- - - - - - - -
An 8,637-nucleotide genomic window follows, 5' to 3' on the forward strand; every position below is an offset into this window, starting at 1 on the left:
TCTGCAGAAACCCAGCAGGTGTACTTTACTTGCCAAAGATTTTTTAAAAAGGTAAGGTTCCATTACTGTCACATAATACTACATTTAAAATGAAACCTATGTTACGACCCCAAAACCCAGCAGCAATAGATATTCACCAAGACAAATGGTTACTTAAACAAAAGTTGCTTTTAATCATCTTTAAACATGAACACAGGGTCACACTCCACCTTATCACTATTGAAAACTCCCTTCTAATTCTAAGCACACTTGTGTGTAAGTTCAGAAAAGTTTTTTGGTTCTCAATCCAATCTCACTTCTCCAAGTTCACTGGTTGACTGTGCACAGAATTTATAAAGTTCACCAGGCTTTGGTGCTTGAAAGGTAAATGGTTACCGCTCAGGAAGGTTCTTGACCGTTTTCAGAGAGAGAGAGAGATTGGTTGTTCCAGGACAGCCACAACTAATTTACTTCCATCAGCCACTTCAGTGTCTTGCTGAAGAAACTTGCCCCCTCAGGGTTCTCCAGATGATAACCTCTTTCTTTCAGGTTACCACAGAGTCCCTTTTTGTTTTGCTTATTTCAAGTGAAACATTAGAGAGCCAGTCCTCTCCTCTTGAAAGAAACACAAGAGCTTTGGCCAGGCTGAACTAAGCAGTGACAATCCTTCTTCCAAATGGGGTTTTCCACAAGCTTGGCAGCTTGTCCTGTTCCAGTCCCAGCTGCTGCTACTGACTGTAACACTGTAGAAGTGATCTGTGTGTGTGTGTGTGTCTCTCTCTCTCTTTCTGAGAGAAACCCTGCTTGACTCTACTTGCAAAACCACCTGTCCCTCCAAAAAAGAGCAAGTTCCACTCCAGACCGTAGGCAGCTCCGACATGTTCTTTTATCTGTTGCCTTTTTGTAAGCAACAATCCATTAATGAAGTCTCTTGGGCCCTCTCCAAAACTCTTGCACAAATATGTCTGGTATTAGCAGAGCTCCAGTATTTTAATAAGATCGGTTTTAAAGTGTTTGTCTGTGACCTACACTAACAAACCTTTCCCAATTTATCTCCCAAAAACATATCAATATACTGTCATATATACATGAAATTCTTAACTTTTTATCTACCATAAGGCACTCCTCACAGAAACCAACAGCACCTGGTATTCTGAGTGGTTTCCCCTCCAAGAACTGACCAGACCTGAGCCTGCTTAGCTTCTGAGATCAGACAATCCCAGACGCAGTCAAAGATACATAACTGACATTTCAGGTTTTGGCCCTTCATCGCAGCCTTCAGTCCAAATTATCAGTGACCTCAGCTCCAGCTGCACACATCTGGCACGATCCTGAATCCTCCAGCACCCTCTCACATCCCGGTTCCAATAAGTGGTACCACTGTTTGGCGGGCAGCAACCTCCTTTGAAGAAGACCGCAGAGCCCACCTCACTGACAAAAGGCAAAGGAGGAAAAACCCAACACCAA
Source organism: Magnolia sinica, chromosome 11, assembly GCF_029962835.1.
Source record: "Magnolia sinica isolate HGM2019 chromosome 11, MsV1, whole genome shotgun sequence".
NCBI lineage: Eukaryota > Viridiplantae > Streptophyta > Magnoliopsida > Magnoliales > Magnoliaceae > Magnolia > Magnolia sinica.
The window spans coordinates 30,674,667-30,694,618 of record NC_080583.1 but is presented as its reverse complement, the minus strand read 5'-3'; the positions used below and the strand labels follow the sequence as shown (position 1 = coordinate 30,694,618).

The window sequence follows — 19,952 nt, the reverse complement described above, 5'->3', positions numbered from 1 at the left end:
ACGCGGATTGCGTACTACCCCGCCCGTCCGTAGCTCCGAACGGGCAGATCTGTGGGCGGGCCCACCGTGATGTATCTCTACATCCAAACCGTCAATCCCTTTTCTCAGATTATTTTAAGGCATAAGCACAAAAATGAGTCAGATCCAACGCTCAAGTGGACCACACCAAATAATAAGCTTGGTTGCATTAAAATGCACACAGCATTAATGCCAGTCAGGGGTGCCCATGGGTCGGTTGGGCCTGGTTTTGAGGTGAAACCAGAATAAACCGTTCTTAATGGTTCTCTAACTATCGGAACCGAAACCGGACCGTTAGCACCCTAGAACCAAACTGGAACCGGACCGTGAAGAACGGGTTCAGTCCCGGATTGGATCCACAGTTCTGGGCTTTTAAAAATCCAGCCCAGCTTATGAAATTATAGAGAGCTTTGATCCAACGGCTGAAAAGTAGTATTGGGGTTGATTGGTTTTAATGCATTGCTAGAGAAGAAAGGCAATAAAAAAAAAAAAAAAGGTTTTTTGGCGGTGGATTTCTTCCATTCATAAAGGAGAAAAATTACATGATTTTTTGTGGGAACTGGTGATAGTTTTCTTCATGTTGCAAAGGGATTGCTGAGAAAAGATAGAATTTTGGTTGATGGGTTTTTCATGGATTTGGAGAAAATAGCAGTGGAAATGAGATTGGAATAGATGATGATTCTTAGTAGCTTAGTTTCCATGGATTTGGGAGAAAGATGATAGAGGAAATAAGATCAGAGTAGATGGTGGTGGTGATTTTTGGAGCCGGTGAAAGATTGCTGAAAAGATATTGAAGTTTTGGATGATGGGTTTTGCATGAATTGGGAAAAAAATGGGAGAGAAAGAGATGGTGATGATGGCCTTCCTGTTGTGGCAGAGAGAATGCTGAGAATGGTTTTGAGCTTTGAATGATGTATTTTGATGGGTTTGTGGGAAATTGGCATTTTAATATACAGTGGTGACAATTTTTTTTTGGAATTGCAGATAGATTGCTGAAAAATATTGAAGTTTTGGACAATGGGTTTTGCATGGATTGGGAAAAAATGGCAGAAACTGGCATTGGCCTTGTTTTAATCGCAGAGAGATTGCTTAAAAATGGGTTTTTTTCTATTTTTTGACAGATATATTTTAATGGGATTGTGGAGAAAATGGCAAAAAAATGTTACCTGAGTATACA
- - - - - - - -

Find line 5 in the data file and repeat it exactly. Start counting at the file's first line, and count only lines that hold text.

NCBI lineage: Eukaryota > Viridiplantae > Streptophyta > Magnoliopsida > Magnoliales > Magnoliaceae > Magnolia > Magnolia sinica.